The Comeback Player of the Year Award is a strange animal. Basically, you qualify for the award if you completely sucked the previous year(s) or were injured and could not perform. To top off the weirdness of the animal, there are two of them. The Sporting News has awarded the prize since 1965 and then Major League Baseball came up with its version in 2005. Both have already awarded their picks for 2012. They both got it wrong. The selections were lazy, plain and simple.
The Sporting News went with Adam Dunn of the Chicago White Sox. The funny thing here is that the link was found on the Sports Illustrated site, a magazine that has long been in competition with TSN and did not even mention in the story that TSN was the author of the award. Anyway, TSN got it way wrong.
Major League Baseball gave the award to Fernando Rodney. Rodney, as we all know, had an amazing season, one of the best ever for a reliever/closer. But Rodney's season does not fall in the category of a comeback. His season was more in the, "where-the-heck-did-that-come-from," category. He did not come back. He never was before.
Let's start with Dunn. Yes, Adam Dunn had the most putrid season in baseball history in 2011. And yes, he was not nearly so putrid in 2012. For those wildly impressed with power numbers, Dunn did hit 41 homers in 2012 after hitting only eleven in 2011. That certainly is pretty. And he knocked in 96 runs and received an incredible 105 walks.
Even so, he was still only fourth on his own team in wRC+ and since he was mostly a DH and a really bad first baseman, and since he is the stodgiest of base runners, he still garnered only 1.7 fWAR or 0.9 rWAR. Dunn came within a strikeout of tying the major league record and struck out a preposterously 34 percent of the time. If you liked Dave Kingman, then Adam Dunn is your guy.
Dunn was not the best choice for comeback player on his own team, never mind the entire league. Alex Rios should have won the award. If we go by WAR for example and use Fangraphs.com's numbers for that statistic, Dunn went from -3.0 fWAR to 1.7, a jump of 4.7 wins. Alex Rios went from -0.8 fWAR in 2011 to 4.3 in 2012, a jump of 5.1 wins. Baseball-reference.com has an even bigger swing. According to that site's WAR calculation, Dunn gained four wins in 2012 higher than his 2011 figure while Rios jumped a whopping 6.2 rWAR from 2011 to 2012.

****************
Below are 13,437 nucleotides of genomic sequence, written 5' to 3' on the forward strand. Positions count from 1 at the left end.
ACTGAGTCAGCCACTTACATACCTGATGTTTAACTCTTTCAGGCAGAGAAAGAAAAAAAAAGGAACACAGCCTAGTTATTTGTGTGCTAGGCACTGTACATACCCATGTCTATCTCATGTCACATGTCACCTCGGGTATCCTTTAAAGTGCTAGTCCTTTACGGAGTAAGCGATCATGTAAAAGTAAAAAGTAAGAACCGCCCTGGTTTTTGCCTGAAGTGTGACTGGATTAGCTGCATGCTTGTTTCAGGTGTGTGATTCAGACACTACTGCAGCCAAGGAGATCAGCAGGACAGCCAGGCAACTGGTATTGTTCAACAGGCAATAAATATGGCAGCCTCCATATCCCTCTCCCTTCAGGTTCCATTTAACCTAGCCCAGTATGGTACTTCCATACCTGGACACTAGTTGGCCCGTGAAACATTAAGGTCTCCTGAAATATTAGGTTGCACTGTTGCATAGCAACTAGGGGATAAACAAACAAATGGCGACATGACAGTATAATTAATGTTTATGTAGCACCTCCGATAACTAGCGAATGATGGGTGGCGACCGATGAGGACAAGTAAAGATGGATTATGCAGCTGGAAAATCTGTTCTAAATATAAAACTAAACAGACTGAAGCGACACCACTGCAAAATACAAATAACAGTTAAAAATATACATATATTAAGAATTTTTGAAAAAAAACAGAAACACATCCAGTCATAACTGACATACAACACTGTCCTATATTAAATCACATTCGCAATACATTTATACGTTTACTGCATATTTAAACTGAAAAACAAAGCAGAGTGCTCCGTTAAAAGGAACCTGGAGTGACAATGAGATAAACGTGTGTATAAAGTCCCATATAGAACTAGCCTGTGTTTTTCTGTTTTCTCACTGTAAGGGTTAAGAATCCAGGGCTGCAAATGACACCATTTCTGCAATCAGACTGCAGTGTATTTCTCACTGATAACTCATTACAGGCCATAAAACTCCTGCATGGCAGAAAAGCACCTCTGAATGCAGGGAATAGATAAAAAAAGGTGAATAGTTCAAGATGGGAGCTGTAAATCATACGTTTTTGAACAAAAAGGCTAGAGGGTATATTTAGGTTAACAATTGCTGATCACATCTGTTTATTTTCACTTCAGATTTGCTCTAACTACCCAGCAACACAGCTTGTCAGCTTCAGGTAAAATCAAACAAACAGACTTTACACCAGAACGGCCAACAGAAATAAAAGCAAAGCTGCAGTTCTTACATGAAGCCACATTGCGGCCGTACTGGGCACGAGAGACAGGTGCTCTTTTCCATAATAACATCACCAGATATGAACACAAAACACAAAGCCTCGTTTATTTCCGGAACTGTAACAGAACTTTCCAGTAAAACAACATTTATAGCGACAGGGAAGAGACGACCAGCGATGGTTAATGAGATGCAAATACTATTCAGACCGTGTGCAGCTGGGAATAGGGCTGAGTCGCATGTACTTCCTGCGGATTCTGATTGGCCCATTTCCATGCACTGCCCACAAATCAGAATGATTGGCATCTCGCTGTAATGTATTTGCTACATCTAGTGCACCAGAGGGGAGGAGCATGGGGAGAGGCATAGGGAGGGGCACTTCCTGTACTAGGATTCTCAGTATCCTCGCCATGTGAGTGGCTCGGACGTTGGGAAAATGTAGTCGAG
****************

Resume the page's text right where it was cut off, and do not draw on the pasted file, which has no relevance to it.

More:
And Rios isn't the only one on the White Sox worth considering. There was also Jake Peavy who went from 111+ innings in 2011 to 219 in 2012 and went from 0.0 rWAR in 2011 to 4.3 in 2012. Here was a guy nobody thought would pitch effectively again and he finished with a 3.73 FIP.
So again, Dunn wasn't even the best candidate on his own team. But what about Fernando Rodney? There is nothing but superlatives to say about Rodney's season. But he did not come back from anything. He never was anything until this season. Before 2012, Rodney had never finished higher than 1.0 rWAR in his career since 2005 and that was the highest he'd ever finished in that statistic. 2005 and 2006 were his only two seasons to finish under 4.00 in ERA.
Rodney's lowest FIP of any full season was 3.88. Yes, he had 37 saves in 2009, but it's not like he had a good season that year. He didn't. Rodney's 2012 season came out of nowhere. His dominance in K/9, K/BB ratio, WHIP, FIP and every other statistic were unprecedented in his career. Rodney was certainly the reliever of the year and should get a top ten finish in Cy Young Award voting, but he does not qualify for the comeback thing. He just doesn't.
So yes, we've started the award season and it is already off to a bad start. The voters of the Comeback Player of the Year Award (both versions) were lazy and did not do the homework needed to get it right. But that isn't really a surprise to anyone, is it?